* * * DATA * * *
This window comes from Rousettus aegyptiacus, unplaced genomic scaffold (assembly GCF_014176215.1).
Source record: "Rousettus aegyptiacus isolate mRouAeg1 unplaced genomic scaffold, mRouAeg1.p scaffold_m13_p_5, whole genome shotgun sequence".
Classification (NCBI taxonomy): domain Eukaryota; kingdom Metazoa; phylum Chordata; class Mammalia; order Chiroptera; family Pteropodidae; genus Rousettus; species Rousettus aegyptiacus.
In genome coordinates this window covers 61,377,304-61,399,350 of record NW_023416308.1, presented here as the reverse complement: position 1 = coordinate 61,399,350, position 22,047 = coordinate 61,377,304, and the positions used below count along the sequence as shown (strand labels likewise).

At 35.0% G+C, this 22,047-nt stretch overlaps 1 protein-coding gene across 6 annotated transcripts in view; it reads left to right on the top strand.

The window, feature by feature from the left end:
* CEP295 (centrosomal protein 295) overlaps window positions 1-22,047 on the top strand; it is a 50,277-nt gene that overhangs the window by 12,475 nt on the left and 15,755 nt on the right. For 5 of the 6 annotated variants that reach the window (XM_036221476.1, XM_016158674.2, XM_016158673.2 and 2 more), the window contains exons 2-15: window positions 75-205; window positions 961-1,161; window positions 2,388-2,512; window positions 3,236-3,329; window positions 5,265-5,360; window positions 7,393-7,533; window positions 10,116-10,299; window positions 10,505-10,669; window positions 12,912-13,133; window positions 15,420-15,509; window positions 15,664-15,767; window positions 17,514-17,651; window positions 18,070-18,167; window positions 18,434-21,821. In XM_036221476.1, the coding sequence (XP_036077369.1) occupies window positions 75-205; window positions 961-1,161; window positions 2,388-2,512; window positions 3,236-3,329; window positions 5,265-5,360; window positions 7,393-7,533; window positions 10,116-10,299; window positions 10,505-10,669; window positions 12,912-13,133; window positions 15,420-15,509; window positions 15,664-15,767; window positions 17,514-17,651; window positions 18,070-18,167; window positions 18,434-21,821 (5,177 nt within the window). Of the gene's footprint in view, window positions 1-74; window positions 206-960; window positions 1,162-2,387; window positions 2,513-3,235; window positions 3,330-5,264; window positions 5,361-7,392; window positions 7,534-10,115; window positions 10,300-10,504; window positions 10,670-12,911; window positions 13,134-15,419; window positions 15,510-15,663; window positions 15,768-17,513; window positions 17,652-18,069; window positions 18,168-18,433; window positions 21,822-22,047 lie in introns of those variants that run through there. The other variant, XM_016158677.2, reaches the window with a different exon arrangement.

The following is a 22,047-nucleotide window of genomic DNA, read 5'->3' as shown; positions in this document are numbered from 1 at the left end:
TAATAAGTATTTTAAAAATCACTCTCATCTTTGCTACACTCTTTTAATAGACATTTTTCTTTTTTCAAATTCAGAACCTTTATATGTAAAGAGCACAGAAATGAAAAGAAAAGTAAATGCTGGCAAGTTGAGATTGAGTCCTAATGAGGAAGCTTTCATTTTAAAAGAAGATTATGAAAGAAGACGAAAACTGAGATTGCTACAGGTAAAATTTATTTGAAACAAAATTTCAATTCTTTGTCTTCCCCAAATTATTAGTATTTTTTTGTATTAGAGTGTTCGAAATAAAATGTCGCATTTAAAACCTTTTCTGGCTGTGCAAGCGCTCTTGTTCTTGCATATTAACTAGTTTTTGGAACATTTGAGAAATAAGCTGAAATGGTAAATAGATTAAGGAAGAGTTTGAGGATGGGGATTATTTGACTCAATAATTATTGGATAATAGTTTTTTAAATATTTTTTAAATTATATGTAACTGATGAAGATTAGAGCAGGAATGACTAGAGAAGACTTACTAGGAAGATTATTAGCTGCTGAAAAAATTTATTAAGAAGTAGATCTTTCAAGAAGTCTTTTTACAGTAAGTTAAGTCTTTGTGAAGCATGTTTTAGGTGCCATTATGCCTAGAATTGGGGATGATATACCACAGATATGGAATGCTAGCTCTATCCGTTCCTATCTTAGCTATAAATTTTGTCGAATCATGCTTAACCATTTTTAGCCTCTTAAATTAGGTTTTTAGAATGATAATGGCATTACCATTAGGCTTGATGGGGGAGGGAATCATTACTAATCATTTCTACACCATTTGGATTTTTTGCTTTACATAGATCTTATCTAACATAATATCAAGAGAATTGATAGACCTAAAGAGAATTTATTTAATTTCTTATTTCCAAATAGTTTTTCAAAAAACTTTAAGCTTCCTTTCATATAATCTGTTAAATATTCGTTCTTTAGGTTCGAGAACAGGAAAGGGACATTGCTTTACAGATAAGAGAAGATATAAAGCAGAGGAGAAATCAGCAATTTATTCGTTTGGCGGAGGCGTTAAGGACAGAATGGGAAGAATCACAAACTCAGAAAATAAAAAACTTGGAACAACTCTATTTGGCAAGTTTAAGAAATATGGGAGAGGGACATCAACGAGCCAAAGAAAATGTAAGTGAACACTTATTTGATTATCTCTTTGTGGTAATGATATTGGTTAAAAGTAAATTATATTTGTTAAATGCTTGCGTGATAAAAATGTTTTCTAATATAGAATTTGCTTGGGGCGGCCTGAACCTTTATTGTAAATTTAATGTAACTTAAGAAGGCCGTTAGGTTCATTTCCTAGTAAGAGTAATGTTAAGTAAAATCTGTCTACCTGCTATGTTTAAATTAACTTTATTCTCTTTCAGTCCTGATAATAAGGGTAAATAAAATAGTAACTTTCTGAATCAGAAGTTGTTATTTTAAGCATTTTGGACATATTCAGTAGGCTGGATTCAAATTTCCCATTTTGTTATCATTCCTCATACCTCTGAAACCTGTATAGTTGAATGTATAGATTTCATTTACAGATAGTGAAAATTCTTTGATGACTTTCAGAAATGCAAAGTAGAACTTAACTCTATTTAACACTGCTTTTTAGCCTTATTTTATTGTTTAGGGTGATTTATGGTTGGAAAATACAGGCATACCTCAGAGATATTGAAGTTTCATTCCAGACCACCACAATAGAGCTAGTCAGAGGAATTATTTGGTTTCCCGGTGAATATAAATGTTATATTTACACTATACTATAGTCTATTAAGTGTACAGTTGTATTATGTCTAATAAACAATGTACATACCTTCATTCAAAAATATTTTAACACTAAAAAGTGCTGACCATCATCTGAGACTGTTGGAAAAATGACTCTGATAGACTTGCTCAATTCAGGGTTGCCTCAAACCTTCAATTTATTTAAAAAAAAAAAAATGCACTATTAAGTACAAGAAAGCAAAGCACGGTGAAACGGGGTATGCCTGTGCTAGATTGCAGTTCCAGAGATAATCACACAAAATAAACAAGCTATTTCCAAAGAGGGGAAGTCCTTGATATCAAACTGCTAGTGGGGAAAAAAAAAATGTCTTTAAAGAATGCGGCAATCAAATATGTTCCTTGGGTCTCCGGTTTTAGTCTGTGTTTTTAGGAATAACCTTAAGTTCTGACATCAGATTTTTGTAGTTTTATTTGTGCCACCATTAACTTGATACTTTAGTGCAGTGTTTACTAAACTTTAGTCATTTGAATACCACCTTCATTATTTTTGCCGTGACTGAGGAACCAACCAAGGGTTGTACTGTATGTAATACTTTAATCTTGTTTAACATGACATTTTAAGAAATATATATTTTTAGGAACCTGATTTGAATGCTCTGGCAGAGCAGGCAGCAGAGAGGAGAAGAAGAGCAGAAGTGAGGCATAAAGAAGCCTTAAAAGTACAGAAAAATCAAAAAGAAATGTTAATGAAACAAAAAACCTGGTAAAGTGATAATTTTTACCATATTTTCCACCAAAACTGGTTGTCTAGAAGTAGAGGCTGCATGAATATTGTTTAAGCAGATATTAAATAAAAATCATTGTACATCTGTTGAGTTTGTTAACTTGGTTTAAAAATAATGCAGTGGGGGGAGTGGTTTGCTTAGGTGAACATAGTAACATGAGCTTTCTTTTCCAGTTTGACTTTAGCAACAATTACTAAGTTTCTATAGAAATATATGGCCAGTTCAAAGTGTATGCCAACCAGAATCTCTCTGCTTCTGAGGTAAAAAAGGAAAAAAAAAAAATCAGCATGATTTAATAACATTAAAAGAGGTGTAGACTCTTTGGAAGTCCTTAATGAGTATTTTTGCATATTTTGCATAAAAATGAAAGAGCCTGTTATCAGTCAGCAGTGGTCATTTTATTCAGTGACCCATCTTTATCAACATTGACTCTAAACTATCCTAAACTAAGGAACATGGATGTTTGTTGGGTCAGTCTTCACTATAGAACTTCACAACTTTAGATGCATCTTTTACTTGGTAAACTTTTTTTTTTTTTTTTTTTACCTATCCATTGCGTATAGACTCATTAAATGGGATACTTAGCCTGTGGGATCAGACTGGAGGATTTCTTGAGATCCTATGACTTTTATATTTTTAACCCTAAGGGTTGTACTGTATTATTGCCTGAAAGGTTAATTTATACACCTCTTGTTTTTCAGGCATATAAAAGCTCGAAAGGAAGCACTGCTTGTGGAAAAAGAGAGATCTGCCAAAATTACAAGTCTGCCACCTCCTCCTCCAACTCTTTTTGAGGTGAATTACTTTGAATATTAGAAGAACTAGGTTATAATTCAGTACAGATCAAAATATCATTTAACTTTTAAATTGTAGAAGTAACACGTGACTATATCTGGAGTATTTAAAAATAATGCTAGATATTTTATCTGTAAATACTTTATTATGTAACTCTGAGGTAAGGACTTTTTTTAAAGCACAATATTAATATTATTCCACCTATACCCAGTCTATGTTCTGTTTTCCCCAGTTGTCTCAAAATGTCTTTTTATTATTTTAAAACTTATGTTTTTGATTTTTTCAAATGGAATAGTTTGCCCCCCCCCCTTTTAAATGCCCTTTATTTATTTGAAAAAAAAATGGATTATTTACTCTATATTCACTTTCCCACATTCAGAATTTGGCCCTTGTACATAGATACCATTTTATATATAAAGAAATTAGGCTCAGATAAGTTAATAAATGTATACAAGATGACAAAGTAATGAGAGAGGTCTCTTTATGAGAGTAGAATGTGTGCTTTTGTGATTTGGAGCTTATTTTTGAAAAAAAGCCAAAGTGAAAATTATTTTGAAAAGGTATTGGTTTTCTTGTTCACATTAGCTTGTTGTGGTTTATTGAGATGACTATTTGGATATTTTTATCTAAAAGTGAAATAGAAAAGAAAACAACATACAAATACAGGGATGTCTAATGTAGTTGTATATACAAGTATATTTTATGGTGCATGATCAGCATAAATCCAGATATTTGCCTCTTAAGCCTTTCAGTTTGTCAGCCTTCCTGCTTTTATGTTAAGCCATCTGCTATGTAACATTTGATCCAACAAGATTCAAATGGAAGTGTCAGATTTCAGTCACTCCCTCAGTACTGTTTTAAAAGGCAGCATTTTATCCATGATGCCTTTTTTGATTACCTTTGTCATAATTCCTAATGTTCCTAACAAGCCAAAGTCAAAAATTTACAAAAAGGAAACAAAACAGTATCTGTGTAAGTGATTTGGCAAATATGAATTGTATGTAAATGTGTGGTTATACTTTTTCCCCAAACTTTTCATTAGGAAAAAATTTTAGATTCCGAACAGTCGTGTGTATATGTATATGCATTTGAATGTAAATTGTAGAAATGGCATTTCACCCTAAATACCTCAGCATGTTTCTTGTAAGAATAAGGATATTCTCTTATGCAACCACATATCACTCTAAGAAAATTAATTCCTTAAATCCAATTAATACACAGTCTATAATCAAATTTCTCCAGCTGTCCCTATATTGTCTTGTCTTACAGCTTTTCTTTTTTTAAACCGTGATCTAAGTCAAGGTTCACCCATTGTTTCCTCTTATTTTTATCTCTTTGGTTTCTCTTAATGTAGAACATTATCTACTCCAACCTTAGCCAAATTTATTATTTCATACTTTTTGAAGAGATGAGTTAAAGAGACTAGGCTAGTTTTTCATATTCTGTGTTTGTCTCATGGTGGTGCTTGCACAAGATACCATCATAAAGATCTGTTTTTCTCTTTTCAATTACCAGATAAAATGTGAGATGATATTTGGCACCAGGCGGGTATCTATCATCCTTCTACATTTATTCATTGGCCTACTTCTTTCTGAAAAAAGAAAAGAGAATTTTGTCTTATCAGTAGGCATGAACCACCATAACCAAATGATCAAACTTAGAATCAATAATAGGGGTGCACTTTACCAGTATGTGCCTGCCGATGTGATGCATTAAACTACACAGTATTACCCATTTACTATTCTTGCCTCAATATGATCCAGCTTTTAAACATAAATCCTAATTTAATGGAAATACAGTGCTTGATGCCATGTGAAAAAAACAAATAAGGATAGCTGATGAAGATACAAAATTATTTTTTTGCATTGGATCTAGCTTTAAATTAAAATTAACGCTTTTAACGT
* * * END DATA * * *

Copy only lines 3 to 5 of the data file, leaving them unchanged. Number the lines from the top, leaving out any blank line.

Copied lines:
Classification (NCBI taxonomy): domain Eukaryota; kingdom Metazoa; phylum Chordata; class Mammalia; order Chiroptera; family Pteropodidae; genus Rousettus; species Rousettus aegyptiacus.
In genome coordinates this window covers 61,377,304-61,399,350 of record NW_023416308.1, presented here as the reverse complement: position 1 = coordinate 61,399,350, position 22,047 = coordinate 61,377,304, and the positions used below count along the sequence as shown (strand labels likewise).

At 35.0% G+C, this 22,047-nt stretch overlaps 1 protein-coding gene across 6 annotated transcripts in view; it reads left to right on the top strand.